Catholics seek bold papal action on sex abuse
By Daniel Trotta
NEW YORK (Reuters) - U.S. Catholics angered and demoralized by the priest sex abuse scandal say one man can help revitalize the Church with bold action: Pope Benedict.
The pope's trip to Washington and New York next week marks the first U.S. visit by a pontiff since a wave of sex abuse scandals began in 2002, provoking lawsuits that have forced dioceses to pay more than $2 billion in settlements.
Some advocates for the victims want the pope to apologize, others want him to permanently ban child molesters from the priesthood, or publicly identify them.
The Vatican has said Pope Benedict will discuss the scandal during his U.S. visit in an effort to heal wounds. Meetings with sex abuse victims are not on the pope's public schedule, but sometimes events are added at the last minute.
"In addition to apologizing, Pope Benedict and all our bishops should meet with survivors, listen to their stories, and treat them with respect and compassion," said Dan Bartley, president of Voice of the Faithful, a Boston-based group formed after the scandal erupted there.
Bartley called it "good news" that Benedict will address the issue, but the group wants more accountability and transparency from the Church.
The Church commissioned a study that found 10,667 people accused 4,392 priests of child sexual abuse from 1950 to 2002. Church leaders have said the study illustrates how serious they are about the problem, laying bare secrets while other institutions have not.
Moreover, it has changed its rules to more easily dismiss priests whenever there is a credible claim of abuse, said Sister Mary Ann Walsh, spokeswoman for the U.S. Conference of Catholic Bishops.
Walsh could not say how many of the more than 4,000 priests were removed -- many had died or retired by the time the report came out -- but she said the pope would address the victims' suffering.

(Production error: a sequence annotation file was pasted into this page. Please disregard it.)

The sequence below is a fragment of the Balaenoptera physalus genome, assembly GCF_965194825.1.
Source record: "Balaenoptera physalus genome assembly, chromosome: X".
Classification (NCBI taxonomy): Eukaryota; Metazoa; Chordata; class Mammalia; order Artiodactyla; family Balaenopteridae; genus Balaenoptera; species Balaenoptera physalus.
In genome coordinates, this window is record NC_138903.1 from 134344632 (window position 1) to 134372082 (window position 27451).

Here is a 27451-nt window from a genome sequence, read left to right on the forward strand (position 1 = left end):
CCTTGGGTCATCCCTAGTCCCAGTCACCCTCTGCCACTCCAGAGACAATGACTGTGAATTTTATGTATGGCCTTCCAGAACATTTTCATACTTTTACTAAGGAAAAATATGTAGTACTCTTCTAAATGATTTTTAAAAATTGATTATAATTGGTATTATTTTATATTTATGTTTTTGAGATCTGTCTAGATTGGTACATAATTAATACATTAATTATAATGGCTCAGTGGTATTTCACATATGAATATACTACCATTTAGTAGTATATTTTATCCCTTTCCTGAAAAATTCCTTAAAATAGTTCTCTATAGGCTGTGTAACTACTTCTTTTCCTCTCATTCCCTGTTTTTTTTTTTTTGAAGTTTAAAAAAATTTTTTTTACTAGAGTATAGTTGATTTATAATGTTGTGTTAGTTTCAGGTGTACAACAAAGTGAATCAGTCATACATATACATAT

"It's very close to Holy Father's heart. He's just horrified by this crime," Walsh said.
IMAGE OF BISHOPS IMPROVING - STUDY
The Boston Globe reported in 2002 that 130 people were abused by a former priest over three decades and he was reassigned to different parishes rather than removed from contact with young boys.
The scandal grew from there, forcing Boston's Cardinal Bernard Law to resign. The Boston Archdiocese later agreed to pay up to $85 million to settle lawsuits filed by hundreds of people who said they were sexually abused by clergy.
More claims and suits led dioceses across the country to file for bankruptcy protection. Others paid settlements, including the Archdiocese of Los Angeles, which agreed to pay a record $660 million to 500 victims of sexual abuse.
The image of bishops suffered but has rebounded. A poll of U.S. Catholic adults scheduled for release on Sunday shows 72 percent are somewhat or very satisfied with their bishops, up from 58 percent in 2004, Walsh said.
Barbara Blaine, who formed the Survivors Network of Those Abused by Priests, suspects the pope may meet with carefully selected victims in what she called a public relations gesture.
She said the Church continues to protect the identities of abusers and the bishops who know of their sins.
"The stakes are so high. Children are at risk. There's a public safety crisis still in America today," Blaine said. "We need something bold from the pope and we sure hope it will come during his visit."
(Editing by Stacey Joyce)